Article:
Right to counsel
While a state may have many statutes, court decisions, or court rules governing appointment of counsel for a particular subject area, a "Key Development" is a statute/decision/rule that prevails over the others (example: a state high court decision finding a categorical right to counsel in guardianships cases takes precedence over a statute saying appointment in guardianship cases is discretionary).
Legislation, Civil Commitment - Subject of Petition
Wash. Rev. Code § 71.05.360(5)(b) and Wash. Rev. Code § 71.05.300(2) require the appointment of counsel for indigent persons in civil commitment proceedings before and at the probable cause hearing. If a minor is being committed, the parents have a right to appointed counsel if they oppose the commitment and they are indigent, as per Wash. Rev. Code § 71.34.740(5). Wash. Rev. Code § 71.34.710(3) extends the right to counsel to minors subject to commitment.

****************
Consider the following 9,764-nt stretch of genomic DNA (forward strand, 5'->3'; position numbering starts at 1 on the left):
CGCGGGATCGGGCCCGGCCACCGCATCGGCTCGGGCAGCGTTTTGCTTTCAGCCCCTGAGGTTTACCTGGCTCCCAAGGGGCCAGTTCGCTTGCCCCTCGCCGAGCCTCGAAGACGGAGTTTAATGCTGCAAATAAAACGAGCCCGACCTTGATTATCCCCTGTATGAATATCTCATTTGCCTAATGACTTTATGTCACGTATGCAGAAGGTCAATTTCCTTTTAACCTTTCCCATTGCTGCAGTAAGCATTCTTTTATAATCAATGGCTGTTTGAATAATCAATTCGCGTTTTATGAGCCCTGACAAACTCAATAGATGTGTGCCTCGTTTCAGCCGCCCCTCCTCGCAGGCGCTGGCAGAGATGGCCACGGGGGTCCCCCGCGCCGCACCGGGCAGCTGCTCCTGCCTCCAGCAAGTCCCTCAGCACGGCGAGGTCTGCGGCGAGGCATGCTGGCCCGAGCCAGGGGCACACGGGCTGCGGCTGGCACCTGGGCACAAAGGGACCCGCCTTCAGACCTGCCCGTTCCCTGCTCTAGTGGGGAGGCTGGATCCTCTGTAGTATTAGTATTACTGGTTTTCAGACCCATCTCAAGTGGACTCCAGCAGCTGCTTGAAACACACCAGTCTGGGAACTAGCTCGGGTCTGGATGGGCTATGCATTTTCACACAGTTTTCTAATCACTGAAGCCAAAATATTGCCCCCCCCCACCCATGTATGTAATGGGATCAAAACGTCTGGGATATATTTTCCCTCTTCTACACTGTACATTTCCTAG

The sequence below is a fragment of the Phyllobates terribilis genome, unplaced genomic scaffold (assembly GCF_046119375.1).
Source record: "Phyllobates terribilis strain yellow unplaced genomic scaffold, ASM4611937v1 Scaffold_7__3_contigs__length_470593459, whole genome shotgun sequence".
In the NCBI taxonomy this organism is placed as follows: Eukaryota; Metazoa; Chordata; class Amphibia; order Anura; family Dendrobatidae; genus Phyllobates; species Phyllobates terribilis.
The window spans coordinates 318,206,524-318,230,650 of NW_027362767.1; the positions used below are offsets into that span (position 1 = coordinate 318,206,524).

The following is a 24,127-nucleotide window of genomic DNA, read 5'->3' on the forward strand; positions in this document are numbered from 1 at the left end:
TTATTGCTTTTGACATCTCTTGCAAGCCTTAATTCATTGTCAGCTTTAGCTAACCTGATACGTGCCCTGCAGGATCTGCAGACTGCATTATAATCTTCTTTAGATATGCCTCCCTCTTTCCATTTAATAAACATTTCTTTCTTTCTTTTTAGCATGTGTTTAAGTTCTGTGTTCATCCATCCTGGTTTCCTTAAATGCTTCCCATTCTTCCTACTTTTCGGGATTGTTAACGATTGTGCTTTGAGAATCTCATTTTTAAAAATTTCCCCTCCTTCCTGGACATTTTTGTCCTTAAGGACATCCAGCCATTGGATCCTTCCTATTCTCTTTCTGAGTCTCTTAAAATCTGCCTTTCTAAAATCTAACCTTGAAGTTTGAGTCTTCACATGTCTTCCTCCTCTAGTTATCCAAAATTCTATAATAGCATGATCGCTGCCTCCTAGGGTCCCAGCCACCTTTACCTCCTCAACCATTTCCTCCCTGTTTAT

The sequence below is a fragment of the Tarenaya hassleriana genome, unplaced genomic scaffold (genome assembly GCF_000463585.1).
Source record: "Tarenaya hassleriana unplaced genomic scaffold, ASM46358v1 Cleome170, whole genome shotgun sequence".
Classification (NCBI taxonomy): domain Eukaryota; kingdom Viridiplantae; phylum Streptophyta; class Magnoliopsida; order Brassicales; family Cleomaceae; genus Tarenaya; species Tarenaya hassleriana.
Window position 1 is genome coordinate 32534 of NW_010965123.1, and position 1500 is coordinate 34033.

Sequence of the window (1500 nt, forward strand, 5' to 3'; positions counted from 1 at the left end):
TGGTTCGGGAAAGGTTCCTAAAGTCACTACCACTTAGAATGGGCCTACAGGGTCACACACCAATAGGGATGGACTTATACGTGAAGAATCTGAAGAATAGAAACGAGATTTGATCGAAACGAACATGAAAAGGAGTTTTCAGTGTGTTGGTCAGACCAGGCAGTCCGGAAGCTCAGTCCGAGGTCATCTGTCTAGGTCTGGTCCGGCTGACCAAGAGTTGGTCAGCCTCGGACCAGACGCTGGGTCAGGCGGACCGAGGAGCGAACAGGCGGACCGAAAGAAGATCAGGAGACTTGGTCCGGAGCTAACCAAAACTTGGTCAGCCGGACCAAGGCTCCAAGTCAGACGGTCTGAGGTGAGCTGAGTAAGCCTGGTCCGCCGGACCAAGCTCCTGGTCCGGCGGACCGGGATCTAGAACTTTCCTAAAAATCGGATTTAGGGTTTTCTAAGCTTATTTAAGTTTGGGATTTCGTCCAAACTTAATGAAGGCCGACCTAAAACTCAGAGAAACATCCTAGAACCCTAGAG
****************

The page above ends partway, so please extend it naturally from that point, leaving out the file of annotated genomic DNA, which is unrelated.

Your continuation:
Wash. Rev. Code § 70.96A.140(9) and Wash. Rev. Code § 70.96B.090(5)(a) provide a right to counsel for indigent persons commitments due to alcohol and substance abuse, respectively, and provide that the court can appoint counsel even if the person is not indigent.
If "yes", the established right to counsel or discretionary appointment of counsel is limited in some way, including any of: the only authority is a lower/intermediate court decision or a city council, not a high court or state legislature; there has been a subsequent case that has cast doubt; a statute is ambiguous; or the right or discretionary appointment is not for all types of individuals or proceedings within that category.
Appointment of Counsel: categorical Qualified: no